Immediately following the government’s announcement that it would allow the Canadian dollar to float, the currency appreciated sharply, rising roughly 5 per cent to about US$0.97. It continued to drift upwards through the autumn of 1970 and into 1971 to trade in a relatively narrow range between US$0.98 and US$0.99. By 1972, the Canadian dollar had traded through parity with its U.S. counterpart. It reached a high of US$1.0443 on 25 April 1974.
The strength of the Canadian dollar through this period can largely be attributed to strong global demand, which boosted the prices of raw materials. There were also large inflows of foreign capital, partly reflecting the view that Canada’s balance of payments was expected to be less affected by the tripling of oil prices that occurred through 1973 than that of other major industrial countries, since it was only a small net importer of oil.
During the early 1970s, the dollar’s strength was also due to the general weakness of the U.S. currency against all major currencies as the Bretton Woods system of fixed exchange rates collapsed. With the U.S. balance-of-payments deficit widening to unprecedented levels, the U.S. government suspended the U.S. dollar’s convertibility into gold on 15 August 1971 and imposed a 10 per cent surcharge on eligible imports. This action followed a series of revaluations of major currencies. On 18 December 1971, the major industrial countries agreed (the Smithsonian Agreement) to a new pattern of parities for the major currencies (excluding the Canadian dollar) with a fluctuation band of ±2.25 per cent. The U.S. dollar was also devalued by 8.57 per cent against gold, although it remained inconvertible. This last-ditch attempt to save the Bretton Woods system failed. By 1973, all major currencies were floating against the U.S. dollar.
The strength of the Canadian dollar against its U.S. counterpart during this period concerned the authorities, who feared the impact of a higher dollar on Canada’s export industries at a time of relatively high unemployment. Various measures to rectify the problem were examined but dismissed as being either unworkable or harmful. These included the introduction of a dual exchange rate system, the use of moral suasion on the banks to limit the run-down of their foreign currency assets,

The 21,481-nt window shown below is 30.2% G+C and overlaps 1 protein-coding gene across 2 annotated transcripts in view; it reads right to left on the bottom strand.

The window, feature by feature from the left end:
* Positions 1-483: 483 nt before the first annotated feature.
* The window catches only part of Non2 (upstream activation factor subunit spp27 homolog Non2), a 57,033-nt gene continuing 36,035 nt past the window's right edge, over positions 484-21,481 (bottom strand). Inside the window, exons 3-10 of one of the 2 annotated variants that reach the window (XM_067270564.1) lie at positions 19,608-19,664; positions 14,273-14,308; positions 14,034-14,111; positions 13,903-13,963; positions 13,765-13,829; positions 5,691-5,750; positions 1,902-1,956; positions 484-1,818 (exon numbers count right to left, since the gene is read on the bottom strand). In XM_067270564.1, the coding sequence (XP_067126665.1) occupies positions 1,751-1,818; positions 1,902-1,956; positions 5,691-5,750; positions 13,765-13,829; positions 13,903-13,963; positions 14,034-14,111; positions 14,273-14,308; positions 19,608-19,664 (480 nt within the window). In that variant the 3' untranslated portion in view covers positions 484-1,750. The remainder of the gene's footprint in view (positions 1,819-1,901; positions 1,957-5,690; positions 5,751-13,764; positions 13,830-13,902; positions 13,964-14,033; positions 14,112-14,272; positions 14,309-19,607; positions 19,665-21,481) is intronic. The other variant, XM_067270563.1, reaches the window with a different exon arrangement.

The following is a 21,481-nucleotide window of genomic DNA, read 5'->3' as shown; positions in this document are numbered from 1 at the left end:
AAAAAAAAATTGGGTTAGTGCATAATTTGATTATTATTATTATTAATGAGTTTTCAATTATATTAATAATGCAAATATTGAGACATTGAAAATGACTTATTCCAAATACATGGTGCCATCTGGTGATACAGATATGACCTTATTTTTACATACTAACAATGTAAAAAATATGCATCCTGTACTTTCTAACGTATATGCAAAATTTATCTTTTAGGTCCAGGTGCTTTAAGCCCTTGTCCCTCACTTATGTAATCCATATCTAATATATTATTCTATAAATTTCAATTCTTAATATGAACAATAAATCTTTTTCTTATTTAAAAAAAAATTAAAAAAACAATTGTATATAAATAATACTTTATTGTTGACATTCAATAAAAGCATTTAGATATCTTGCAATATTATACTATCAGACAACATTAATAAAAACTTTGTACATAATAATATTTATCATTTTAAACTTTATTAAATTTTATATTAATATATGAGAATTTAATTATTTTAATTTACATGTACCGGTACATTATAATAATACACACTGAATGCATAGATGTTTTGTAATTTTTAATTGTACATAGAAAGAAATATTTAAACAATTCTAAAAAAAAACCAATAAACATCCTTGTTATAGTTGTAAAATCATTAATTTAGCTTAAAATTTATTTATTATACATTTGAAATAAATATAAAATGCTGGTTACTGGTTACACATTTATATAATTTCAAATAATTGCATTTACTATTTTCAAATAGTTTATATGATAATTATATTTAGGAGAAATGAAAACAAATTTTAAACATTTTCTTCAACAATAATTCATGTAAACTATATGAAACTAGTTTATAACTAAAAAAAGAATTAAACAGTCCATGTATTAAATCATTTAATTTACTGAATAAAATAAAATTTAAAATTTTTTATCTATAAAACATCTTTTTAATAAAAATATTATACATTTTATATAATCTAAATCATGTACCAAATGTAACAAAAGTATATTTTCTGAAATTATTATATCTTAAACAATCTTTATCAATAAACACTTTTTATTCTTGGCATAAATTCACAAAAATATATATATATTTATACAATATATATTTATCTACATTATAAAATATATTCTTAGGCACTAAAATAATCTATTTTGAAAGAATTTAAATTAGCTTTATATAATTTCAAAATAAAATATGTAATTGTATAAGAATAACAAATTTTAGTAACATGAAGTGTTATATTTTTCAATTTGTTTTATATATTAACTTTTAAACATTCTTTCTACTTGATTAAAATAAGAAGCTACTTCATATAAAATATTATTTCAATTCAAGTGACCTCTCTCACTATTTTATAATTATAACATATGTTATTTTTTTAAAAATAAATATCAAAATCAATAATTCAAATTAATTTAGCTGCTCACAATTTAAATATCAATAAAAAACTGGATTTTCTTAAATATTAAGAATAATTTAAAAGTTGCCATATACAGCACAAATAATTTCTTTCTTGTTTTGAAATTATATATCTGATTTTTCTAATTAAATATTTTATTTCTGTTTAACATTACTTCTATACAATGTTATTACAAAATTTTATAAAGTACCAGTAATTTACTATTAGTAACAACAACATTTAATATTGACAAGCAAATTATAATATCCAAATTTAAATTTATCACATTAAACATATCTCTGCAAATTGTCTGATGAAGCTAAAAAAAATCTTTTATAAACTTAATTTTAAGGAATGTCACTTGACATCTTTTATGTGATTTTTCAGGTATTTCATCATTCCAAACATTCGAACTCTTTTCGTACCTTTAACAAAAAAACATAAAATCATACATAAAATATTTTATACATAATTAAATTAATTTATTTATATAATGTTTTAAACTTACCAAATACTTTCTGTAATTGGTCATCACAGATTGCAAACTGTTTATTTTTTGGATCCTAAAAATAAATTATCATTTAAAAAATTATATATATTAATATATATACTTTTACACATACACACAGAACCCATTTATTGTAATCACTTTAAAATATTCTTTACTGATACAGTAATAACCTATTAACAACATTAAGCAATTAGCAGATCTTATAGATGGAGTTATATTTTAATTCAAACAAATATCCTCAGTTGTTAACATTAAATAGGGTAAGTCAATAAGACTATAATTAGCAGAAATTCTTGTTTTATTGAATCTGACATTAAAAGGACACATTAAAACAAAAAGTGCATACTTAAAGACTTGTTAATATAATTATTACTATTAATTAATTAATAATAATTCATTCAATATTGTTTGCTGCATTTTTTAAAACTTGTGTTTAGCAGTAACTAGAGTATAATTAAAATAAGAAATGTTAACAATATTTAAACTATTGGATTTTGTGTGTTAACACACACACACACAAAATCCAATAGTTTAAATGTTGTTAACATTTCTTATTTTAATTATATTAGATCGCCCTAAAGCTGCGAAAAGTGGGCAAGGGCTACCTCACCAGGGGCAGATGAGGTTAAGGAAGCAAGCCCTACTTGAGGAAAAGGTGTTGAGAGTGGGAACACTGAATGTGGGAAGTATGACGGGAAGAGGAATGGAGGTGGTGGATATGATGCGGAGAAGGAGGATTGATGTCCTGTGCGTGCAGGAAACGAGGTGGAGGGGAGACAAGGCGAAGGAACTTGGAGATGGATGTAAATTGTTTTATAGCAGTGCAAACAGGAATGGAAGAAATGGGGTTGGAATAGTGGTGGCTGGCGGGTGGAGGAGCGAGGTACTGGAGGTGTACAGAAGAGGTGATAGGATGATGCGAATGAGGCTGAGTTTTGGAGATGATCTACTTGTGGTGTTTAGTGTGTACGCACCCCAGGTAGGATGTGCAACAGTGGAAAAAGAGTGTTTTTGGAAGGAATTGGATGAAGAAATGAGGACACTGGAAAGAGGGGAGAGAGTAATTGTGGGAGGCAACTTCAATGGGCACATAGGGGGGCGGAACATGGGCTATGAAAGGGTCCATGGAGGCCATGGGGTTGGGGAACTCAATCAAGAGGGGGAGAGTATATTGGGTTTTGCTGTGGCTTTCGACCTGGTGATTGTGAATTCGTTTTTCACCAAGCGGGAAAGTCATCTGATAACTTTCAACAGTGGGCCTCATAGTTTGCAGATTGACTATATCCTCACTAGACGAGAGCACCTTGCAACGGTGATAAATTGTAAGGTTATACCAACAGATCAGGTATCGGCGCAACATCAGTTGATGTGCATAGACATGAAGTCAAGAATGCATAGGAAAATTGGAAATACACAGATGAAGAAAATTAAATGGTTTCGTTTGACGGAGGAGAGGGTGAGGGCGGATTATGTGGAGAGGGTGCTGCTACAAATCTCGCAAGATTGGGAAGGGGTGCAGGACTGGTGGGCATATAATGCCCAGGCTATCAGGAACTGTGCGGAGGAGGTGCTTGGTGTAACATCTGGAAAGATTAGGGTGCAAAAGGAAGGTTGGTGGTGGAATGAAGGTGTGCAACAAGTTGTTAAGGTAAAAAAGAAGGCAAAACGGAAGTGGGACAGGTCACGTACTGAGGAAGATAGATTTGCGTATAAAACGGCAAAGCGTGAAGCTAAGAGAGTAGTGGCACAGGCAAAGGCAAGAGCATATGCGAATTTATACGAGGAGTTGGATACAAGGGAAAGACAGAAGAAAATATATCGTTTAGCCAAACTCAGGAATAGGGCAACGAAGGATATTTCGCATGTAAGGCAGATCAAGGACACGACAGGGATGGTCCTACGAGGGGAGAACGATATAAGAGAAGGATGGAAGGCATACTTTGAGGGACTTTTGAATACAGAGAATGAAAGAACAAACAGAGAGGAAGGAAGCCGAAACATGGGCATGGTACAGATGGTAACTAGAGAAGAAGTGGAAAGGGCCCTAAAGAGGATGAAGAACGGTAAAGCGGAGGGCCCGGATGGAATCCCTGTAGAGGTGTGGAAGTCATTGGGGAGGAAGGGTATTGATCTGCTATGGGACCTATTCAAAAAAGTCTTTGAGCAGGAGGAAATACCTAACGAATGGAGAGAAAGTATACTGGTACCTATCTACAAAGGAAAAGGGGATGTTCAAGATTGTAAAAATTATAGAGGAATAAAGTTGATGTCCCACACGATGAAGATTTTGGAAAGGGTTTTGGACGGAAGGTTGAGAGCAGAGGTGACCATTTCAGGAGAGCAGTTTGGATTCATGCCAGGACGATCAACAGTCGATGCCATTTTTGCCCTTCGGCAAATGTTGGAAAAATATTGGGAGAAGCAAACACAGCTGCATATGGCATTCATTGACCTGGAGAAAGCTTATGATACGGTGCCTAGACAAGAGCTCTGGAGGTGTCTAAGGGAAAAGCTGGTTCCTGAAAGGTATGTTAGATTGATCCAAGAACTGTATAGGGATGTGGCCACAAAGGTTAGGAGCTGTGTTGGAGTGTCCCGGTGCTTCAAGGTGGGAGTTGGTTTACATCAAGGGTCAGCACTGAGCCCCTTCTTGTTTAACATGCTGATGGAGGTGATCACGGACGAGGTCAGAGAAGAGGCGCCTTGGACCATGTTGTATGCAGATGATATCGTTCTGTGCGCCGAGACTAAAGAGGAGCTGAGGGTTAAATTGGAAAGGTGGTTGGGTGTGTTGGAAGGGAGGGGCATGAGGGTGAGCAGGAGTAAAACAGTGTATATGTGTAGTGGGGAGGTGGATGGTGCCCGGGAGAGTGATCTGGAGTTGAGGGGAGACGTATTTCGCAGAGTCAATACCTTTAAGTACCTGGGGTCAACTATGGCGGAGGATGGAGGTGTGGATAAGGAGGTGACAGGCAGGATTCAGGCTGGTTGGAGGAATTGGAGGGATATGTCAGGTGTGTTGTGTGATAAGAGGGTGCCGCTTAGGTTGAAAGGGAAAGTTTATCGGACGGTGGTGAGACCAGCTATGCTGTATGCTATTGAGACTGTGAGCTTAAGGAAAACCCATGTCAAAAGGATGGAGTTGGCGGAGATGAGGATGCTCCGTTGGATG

and government control of the sale of new issues of Canadian securities to non-residents. None of these options was ever pursued (Government of Canada 1972). However, under the Winnipeg Agreement, reached on 12 June 1972, chartered banks agreed, with the concurrence of the minister of finance, to an interest rate ceiling on large, short-term (less than one year) deposits. The purpose of the agreement was to reduce "the process of escalation of Canadian short-term interest rates” (Bank of Canada Annual Report 1972). Lower Canadian short-term interest rates and narrower rate differentials with the United States helped to relieve some of the upward pressure on the Canadian dollar.
Introduction of monetary targets
In reaction to "stagflation,” the combination of high unemployment and inflation that prevailed during the early 1970s, most major economies, including Canada, embraced "monetarism.” Based on work by Milton Friedman, who argued that inflation was always and everywhere a monetary phenomenon, it was maintained that by targeting a gradual deceleration in the growth of money, inflation could be brought under control with minimal cost. Accordingly, in 1975, the Bank of Canada adopted a target for the growth of M1, a narrow monetary aggregate, which it hoped, if met, would gradually squeeze inflation out of the system. Money growth would subsequently be set at a rate that would be consistent with the real needs of the economy, but would also ensure price stability over the long run. While appealing in theory, monetarism failed in practice. Despite the Bank of Canada hitting its money-growth targets, inflation failed to slow as expected. Monetary targets were abandoned in Canada in 1982. See page 77 for more details.